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    New Blood Thinner Promising

    Prasugrel Works Better Than Standard Plavix but Carries Bleeding Risk
    WebMD Health News
    Reviewed by Louise Chang, MD

    Nov. 5, 2007 (Orlando, Fla.) -- A new, more potent blood thinner works better than Plavix, the current standard treatment, at preventing heart attacks, strokes, and deaths from heart disease in people who undergo procedures to open up clogged coronary arteries, a study of more than 13,000 people shows.

    But the new drug, prasugrel, also appears to raise the risk of life-threatening bleeding, particularly in people who have had a previous stroke, are elderly, or who have a low body weight.

    Nevertheless, the benefits outweigh the risks for most people, says study head Elliott Antman, MD, a professor of medicine at Harvard Medical School and director of the Samuel A. Levine Cardiac Unit at Brigham and Women's Hospital in Boston.

    For every 1,000 people treated with prasugrel as compared with Plavix, the new drug prevented 23 heart attacks and caused six major bleeds, Antman tells WebMD.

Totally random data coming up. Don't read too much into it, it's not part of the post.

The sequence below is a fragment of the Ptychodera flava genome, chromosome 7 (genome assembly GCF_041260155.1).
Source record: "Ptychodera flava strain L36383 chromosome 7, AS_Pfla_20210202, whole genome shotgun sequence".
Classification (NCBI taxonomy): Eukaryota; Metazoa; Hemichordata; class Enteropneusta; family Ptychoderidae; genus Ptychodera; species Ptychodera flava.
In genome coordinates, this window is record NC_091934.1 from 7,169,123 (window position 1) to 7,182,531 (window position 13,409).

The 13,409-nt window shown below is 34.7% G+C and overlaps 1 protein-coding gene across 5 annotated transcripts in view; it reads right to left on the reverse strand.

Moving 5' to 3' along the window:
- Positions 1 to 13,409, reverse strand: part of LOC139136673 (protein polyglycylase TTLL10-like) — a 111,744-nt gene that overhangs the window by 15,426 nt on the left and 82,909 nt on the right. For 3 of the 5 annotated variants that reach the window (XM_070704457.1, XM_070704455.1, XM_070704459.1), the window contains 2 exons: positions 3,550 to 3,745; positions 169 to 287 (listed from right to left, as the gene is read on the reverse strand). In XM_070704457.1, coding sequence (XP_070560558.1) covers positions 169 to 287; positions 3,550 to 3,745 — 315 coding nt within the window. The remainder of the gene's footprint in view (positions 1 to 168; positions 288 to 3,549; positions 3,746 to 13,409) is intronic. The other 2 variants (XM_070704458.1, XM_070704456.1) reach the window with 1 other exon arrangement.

The findings, which were presented at the annual meeting of the American Heart Association (AHA), were simultaneously published online by The New England Journal of Medicine.

    Blood Thinners Prevent Clotting

    Due to an increased risk of blood clots, people who get stents -- tiny, mesh-like tubular structures that prop open clogged arteries after angioplasty -- are typically given blood-thinning treatment with a combination of Plavix and aspirin.

    Plavix and prasugrel are both antiplatelet drugs. They block platelets, which are a component of blood, from clumping together into clots that can lead to a heart attack or stroke.

    But too much of a good thing can turn nasty. If the drugs go too far at inhibiting platelets, bleeding can occur.

    New Blood Thinner Prevents Heart Problems

    The study involved 13,608 patients from 30 countries who were undergoing angioplasty and stenting due to heart attacks or serious heart-related chest pain. They were randomly assigned to take Plavix or prasugrel for an average of 12 months.

    "We hypothesized that a regimen that ... inhibits the ability of platelets to clot more effectively would reduce events in patients undergoing [angioplasty]," Antman says. "It did."

    Among the findings:

    • Twelve percent of people taking Plavix suffered a heart attack or stroke or died of heart disease, compared with 10% of those on prasugrel, a 19% reduction in risk.
    • Only 1% of people on the new drug developed clogged stents vs. 2.4% on Plavix, corresponding to a 52% reduction in risk.
    • Nearly 10% of people given Plavix had a heart attack vs. 7% on prasugrel, a 24% reduction in risk.
    • Major bleeding occurred in 2.4% of those on prasugrel, compared with 1.8% of those on Plavix. Fatal bleeding was uncommon, but four times more frequent with the new drug: 0.4% vs. 0.1% of people on Plavix.
    • The risk of dying from any cause, 3%, was similar in both groups.
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